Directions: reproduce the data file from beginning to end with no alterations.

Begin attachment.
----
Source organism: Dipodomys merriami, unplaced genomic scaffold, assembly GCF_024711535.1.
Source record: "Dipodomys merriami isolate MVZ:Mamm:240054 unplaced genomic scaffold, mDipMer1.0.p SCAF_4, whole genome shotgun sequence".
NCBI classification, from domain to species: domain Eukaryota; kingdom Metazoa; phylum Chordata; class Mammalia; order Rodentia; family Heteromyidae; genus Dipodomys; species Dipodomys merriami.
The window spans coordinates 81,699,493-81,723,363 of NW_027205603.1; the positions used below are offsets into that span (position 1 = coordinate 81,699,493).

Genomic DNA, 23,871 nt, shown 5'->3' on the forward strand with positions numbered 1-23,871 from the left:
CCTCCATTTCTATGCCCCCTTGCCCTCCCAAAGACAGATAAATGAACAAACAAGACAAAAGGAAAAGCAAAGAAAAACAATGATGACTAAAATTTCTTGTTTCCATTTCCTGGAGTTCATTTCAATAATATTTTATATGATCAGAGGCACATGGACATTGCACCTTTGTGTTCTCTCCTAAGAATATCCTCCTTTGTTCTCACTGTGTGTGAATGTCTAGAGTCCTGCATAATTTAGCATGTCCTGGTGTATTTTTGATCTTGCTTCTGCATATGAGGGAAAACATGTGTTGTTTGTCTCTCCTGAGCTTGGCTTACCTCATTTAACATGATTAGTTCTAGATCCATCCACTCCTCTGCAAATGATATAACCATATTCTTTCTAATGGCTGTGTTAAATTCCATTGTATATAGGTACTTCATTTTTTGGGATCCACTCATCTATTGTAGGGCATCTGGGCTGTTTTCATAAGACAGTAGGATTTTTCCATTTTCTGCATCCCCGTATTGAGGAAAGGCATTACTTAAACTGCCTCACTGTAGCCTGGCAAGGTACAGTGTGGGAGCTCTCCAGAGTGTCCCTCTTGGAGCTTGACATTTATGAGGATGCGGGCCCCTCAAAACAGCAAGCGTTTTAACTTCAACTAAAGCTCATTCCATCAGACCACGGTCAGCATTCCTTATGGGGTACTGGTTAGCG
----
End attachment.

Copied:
Source organism: Dipodomys merriami, unplaced genomic scaffold, assembly GCF_024711535.1.
Source record: "Dipodomys merriami isolate MVZ:Mamm:240054 unplaced genomic scaffold, mDipMer1.0.p SCAF_4, whole genome shotgun sequence".
NCBI classification, from domain to species: domain Eukaryota; kingdom Metazoa; phylum Chordata; class Mammalia; order Rodentia; family Heteromyidae; genus Dipodomys; species Dipodomys merriami.
The window spans coordinates 81,699,493-81,723,363 of NW_027205603.1; the positions used below are offsets into that span (position 1 = coordinate 81,699,493).

Genomic DNA, 23,871 nt, shown 5'->3' on the forward strand with positions numbered 1-23,871 from the left:
CCTCCATTTCTATGCCCCCTTGCCCTCCCAAAGACAGATAAATGAACAAACAAGACAAAAGGAAAAGCAAAGAAAAACAATGATGACTAAAATTTCTTGTTTCCATTTCCTGGAGTTCATTTCAATAATATTTTATATGATCAGAGGCACATGGACATTGCACCTTTGTGTTCTCTCCTAAGAATATCCTCCTTTGTTCTCACTGTGTGTGAATGTCTAGAGTCCTGCATAATTTAGCATGTCCTGGTGTATTTTTGATCTTGCTTCTGCATATGAGGGAAAACATGTGTTGTTTGTCTCTCCTGAGCTTGGCTTACCTCATTTAACATGATTAGTTCTAGATCCATCCACTCCTCTGCAAATGATATAACCATATTCTTTCTAATGGCTGTGTTAAATTCCATTGTATATAGGTACTTCATTTTTTGGGATCCACTCATCTATTGTAGGGCATCTGGGCTGTTTTCATAAGACAGTAGGATTTTTCCATTTTCTGCATCCCCGTATTGAGGAAAGGCATTACTTAAACTGCCTCACTGTAGCCTGGCAAGGTACAGTGTGGGAGCTCTCCAGAGTGTCCCTCTTGGAGCTTGACATTTATGAGGATGCGGGCCCCTCAAAACAGCAAGCGTTTTAACTTCAACTAAAGCTCATTCCATCAGACCACGGTCAGCATTCCTTATGGGGTACTGGTTAGCG